When these companies were asked why they are doing a brand recognition campaign, Sherry Simon, vice president corporate marketing for Simon Property Group, says, "Since the company has such a large portfolio (it is currently the owner, developer or manager of 262 centers with 180 million sq. ft. of GLA in 36 states), it now has the depth and breath in terms of properties all across the country to be able to do [branding] on a national level."
Richard Green, co-president of Westfield Holdings Ltd., which owns 81 centers in Australia, the United States, New Zealand and Malaysia with more than 603 million sq. ft of GLA (38 centers in the United States with 35.5 million sq. ft. of GLA), says that "the brand, recognizing the brand and knowing what it is all about, instantly gives you a recognition to the consumer that's different to non-branded activities."
Branding is something Westfield has been doing for many years, even before it knew it had a brand. Frank Lowy Sr., Westfield's founder, tells about the day he was walking down the street in Australia and overheard someone behind him say, "let's go to Westfield" instead of let's go to a particular store. "That led him to understand that he had a brand," says Tedlow.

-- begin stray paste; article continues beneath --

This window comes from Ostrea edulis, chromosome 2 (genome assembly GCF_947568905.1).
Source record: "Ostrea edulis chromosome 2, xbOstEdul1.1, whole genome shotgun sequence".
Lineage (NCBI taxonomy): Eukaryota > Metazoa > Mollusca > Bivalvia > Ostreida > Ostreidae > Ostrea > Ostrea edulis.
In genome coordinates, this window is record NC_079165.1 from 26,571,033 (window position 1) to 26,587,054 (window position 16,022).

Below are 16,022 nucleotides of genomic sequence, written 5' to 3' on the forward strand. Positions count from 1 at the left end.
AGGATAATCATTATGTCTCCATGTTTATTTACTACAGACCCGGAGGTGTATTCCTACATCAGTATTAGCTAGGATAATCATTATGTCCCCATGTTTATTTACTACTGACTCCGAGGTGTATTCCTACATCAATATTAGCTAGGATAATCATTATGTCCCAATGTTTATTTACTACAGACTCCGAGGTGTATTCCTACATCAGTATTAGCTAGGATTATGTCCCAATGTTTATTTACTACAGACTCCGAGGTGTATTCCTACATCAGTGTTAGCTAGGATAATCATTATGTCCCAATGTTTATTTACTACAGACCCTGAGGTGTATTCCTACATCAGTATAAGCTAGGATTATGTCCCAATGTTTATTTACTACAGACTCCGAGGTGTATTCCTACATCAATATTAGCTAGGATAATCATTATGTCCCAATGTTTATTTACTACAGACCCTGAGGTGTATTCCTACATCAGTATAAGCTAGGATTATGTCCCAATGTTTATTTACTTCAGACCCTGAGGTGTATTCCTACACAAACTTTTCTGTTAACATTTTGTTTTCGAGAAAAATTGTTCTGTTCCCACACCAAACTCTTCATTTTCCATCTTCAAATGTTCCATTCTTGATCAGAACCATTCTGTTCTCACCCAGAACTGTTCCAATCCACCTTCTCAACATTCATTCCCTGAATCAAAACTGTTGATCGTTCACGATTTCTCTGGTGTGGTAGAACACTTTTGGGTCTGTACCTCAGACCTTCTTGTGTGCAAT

"Ours is not really a branding campaign, ours is more of a branding culture," says Mark Rivers, senior vice president of national accounts for The Mills Corp. "We have been using branding as one of the foundations of the way we do business." Mills' portfolio includes eight high-end centers currently operating across the United States with approximately 9.7 million sq. ft. of GLA.
When asked what these companies hope to accomplish through branding, the answers are diversified. Simon says her company wants to be "a household name for shopping centers just like Intel is for a computer chip." She says a "greater awareness, greater traffic and greater sales for our retail" are the most important aspects of branding. Green says branding will give the consumer and tenant a better vehicle to better goods and services, which will in turngive the tenant and the investor better earnings. Mills "wants to continue to raise the profile of (its) portfolio and enhance (its) outreach to consumers across the country," says Rivers.